This function is available in both Hyper-V generation 1 and generation 2. However, booting through the PXE network for first-generation Hyper-V is somewhat difficult, since only the emulated legacy network adapter supports this boot. Second-generation Hyper-V boots seamlessly over the network due to UEFI support.

  • VHDX Virtual Disks.

Both generations of Hyper-V support this format. However, generation 1 Hyper-V also supports the older VHD format. VHDX format is becoming more widespread, as it has greater performance, quality. resistance, etc.

Performance of Hyper-V generation 2 vs generation 1

Generation 2 Hyper-V has a faster boot time compared to generation 1 Hyper-V. The same applies to the installation of the guest OS: generation 2 Hyper-V reduces this time by almost half compared to generation 1 Hyper-V.

As for RAM, here are the numbers:

  • Generation 1 Hyper-V: 1 TB
  • Generation 2 Hyper-V: 12 TB

Possible number of virtual processors:

  • Generation 1 Hyper-V: 64
  • Generation 2 Hyper-V: 240

Benefits of Hyper-V generation 2

Technologies are constantly improving and, of course, second-generation virtual machines greatly surpass the first generation. Here are just the main advantages of the second generation of Hyper-V virtual machines:

  • Maximum performance
  • Reliability and privacy thanks to secure boot
  • Option to boot from SCSI disk and PXE boot with synthetic NIC
  • VHDX virtual disk compatibility, the benefits of which were mentioned above
  • UEFI support with GPT

Requirements for Hyper-V generation 2

Usage of Generation 2 Hyper-V is for Windows Server 2012 R2 and Windows 8.1 or later.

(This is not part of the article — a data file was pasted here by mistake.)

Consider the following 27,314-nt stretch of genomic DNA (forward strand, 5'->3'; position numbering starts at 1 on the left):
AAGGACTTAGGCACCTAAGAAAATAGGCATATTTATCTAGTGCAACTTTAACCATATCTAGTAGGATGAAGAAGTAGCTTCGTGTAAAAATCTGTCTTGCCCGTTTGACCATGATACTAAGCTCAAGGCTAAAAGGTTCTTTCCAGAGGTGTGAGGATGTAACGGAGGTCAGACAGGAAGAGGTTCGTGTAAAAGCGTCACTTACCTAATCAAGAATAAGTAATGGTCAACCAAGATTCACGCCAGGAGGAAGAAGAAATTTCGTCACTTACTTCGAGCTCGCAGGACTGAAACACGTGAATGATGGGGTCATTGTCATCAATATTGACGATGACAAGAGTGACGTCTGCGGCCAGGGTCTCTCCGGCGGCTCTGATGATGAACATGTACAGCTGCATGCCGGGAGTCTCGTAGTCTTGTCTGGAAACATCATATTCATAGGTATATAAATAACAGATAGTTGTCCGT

Guest OSs can be Windows 8 x64 or later due to UEFI 2.3.1 support with Secure Boot option, as well as Windows Server 2012 or later.

RAID Recovery for Hyper-V generations 1 & 2

If you have lost some important or even all of your data from an array, do not panic. You will need an array recovery application as soon as possible (to prevent data overwriting). And the best option is DiskInternals RAID Recovery. The program works with RAID on a professional level, so you should not be afraid of the state of the array or any shortcomings in the recovery process. With this application, each stage of data recovery is maximally automated due to the presence of the Recovery Wizard. You don't need to worry about your skills, and you should be happy with the free file preview.

Read and take note of the instructions for this application:

Download RAID Recovery to your computer or server, install it in Windows 8, 10, 7 or Windows Server 2003-2019.

Open the application and in the appropriate window, be sure to select the target RAID.

Then select the application mode:

  • Fast recovery mode
  • Full recovery mode

After that, you will have free access to files (preview) in read-only mode.

Finally, to access your files, you need to purchase a license for this product and get unlimited access to your files, as well as the ability to export selected files. Enjoy the results you have achieved and be sure to recommend this application to your friends.